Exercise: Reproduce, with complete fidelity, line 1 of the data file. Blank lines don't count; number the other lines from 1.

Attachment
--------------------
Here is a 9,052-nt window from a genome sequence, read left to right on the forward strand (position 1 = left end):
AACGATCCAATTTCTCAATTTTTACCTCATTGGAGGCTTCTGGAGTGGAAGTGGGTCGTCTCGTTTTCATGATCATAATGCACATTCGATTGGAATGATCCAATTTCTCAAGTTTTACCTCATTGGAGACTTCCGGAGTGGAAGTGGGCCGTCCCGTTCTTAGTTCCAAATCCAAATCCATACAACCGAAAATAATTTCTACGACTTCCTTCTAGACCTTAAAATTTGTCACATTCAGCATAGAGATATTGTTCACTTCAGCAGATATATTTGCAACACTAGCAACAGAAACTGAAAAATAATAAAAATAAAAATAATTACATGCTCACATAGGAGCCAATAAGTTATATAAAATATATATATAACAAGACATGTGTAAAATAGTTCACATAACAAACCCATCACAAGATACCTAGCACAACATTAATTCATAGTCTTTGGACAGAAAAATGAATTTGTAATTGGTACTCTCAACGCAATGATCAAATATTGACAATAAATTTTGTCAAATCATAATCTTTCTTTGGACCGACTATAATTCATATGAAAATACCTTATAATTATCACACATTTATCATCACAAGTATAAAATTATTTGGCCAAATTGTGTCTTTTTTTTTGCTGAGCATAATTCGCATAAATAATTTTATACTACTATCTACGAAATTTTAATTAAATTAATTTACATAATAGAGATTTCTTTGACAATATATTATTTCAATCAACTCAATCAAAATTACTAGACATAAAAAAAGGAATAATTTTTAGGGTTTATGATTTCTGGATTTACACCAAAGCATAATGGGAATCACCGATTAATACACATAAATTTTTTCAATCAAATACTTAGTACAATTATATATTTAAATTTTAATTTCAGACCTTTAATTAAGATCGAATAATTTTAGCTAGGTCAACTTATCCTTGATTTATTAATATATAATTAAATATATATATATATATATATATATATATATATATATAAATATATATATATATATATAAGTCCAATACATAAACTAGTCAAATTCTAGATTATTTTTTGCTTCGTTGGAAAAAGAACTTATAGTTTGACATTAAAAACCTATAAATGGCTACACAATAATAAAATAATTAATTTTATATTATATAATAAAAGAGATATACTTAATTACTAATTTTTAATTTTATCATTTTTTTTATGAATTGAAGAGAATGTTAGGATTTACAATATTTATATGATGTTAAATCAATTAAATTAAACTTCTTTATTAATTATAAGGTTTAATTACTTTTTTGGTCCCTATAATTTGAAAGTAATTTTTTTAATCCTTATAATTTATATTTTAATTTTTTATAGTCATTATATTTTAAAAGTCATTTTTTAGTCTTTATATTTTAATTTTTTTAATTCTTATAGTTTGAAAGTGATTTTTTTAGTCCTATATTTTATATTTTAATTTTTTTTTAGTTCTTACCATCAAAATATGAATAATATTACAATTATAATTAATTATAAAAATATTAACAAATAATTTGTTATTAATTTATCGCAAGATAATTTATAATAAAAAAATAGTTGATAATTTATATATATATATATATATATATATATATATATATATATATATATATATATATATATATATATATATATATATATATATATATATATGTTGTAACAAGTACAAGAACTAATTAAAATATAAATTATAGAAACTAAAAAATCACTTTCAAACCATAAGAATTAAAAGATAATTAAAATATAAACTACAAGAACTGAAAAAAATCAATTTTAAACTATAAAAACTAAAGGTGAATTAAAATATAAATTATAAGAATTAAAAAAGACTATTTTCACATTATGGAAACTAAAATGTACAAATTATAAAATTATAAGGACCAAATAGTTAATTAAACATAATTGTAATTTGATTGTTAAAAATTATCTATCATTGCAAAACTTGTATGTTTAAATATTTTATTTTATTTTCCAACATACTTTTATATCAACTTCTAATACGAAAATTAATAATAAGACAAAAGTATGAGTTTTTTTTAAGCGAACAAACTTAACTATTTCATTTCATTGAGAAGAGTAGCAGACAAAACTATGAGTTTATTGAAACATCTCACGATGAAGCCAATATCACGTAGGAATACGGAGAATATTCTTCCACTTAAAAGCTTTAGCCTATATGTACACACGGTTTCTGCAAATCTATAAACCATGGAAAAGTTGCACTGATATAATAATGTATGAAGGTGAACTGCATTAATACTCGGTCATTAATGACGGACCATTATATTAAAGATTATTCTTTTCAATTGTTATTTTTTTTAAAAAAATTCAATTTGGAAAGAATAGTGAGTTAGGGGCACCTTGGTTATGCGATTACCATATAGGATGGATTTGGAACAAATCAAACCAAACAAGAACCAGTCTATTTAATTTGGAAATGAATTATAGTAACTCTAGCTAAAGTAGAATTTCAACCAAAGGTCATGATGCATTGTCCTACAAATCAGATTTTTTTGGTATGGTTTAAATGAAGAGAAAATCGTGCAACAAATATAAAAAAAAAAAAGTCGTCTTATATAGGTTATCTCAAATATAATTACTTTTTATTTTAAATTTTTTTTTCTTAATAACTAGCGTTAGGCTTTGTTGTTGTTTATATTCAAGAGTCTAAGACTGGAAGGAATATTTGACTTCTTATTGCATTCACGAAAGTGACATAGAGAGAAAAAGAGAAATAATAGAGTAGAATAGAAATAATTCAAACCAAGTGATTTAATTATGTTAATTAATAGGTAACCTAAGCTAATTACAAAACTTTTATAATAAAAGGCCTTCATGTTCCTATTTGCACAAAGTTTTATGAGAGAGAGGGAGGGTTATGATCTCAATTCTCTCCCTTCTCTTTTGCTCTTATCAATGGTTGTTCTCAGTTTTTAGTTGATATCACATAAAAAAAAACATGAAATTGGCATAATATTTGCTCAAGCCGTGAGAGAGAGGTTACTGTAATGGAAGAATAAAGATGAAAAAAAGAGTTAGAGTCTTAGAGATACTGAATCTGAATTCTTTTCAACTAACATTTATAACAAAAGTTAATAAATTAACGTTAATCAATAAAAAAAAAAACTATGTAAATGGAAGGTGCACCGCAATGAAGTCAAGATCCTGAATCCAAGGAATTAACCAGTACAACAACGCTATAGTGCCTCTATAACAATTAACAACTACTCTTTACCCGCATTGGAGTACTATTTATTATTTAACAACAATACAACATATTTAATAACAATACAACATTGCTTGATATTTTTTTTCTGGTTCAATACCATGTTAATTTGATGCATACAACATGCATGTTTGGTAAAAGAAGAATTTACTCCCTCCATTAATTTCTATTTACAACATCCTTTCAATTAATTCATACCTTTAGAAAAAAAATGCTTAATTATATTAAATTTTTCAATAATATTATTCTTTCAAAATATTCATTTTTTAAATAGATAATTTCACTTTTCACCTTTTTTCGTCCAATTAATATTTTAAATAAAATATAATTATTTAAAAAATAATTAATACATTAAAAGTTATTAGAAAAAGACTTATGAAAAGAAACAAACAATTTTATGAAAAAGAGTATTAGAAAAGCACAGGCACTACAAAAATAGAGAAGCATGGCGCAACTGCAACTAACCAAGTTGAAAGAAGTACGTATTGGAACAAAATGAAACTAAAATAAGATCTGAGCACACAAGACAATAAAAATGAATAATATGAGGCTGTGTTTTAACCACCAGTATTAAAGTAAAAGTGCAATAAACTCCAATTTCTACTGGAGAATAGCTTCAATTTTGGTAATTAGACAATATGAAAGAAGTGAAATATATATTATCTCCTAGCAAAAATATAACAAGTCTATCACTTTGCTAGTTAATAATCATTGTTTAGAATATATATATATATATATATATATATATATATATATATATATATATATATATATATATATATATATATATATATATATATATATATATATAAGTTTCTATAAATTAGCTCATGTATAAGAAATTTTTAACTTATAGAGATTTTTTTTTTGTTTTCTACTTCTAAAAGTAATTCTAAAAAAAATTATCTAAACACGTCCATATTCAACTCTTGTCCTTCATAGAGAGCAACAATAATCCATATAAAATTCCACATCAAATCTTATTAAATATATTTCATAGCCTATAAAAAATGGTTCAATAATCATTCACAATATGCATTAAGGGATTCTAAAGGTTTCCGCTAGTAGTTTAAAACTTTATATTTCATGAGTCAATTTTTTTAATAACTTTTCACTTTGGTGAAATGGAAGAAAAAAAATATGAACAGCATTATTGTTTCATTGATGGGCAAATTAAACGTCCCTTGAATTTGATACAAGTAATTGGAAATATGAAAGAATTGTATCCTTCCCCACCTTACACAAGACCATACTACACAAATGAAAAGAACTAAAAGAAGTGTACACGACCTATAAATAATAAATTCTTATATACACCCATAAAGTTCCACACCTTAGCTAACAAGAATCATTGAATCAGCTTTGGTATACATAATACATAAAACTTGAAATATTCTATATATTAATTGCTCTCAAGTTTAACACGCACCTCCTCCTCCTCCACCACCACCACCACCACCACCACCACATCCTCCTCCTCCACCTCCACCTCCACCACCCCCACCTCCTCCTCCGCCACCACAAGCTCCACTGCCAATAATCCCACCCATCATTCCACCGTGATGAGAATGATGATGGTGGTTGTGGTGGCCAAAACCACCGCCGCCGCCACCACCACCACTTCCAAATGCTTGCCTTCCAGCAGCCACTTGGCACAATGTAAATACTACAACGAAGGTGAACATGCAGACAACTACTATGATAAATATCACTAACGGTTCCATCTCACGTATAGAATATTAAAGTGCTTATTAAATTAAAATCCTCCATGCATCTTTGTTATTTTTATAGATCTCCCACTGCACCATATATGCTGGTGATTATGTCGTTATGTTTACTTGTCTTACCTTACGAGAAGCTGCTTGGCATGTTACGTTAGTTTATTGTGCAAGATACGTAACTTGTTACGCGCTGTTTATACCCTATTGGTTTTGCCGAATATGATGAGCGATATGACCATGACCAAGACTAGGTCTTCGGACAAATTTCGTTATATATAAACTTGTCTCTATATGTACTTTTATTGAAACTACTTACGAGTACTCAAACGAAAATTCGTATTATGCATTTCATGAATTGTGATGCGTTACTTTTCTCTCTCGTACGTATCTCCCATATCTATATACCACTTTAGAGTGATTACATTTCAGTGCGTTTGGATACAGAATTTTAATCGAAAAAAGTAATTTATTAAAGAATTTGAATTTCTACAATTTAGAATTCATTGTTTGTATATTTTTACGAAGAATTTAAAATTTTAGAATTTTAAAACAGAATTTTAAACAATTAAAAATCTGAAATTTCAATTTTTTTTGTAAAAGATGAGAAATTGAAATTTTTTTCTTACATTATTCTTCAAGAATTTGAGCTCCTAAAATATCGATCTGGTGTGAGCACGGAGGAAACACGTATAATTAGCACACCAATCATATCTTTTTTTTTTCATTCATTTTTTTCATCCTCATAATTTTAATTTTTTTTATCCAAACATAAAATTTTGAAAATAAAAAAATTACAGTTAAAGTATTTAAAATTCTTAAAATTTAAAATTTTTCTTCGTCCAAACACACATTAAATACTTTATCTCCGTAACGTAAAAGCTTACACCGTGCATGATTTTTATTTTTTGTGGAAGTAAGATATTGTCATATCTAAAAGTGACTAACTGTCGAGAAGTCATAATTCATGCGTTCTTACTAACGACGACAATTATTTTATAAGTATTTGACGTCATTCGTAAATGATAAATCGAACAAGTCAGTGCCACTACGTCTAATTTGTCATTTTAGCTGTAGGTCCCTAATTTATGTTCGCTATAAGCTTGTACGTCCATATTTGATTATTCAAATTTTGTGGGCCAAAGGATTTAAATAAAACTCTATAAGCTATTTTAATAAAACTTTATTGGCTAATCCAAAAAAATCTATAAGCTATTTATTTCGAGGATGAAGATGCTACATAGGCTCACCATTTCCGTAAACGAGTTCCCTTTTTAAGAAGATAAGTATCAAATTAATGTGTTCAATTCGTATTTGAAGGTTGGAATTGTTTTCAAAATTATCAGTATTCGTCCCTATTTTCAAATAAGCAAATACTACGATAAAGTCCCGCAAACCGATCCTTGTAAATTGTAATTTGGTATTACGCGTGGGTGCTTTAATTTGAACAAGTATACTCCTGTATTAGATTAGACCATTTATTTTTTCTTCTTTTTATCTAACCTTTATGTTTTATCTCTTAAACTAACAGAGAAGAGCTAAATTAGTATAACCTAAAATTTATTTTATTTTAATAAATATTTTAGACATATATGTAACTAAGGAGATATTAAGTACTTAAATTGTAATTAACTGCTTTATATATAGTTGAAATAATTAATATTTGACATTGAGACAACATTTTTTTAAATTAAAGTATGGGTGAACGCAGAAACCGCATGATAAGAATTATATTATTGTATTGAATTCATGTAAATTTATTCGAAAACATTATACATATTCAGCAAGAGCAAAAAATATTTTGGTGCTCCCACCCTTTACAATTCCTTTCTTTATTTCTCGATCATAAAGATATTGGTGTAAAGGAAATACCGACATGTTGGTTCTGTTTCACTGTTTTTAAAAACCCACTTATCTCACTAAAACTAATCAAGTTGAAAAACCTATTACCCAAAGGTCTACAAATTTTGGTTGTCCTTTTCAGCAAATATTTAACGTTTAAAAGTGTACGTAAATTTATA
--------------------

Here is a 9,052-nt window from a genome sequence, read left to right on the forward strand (position 1 = left end):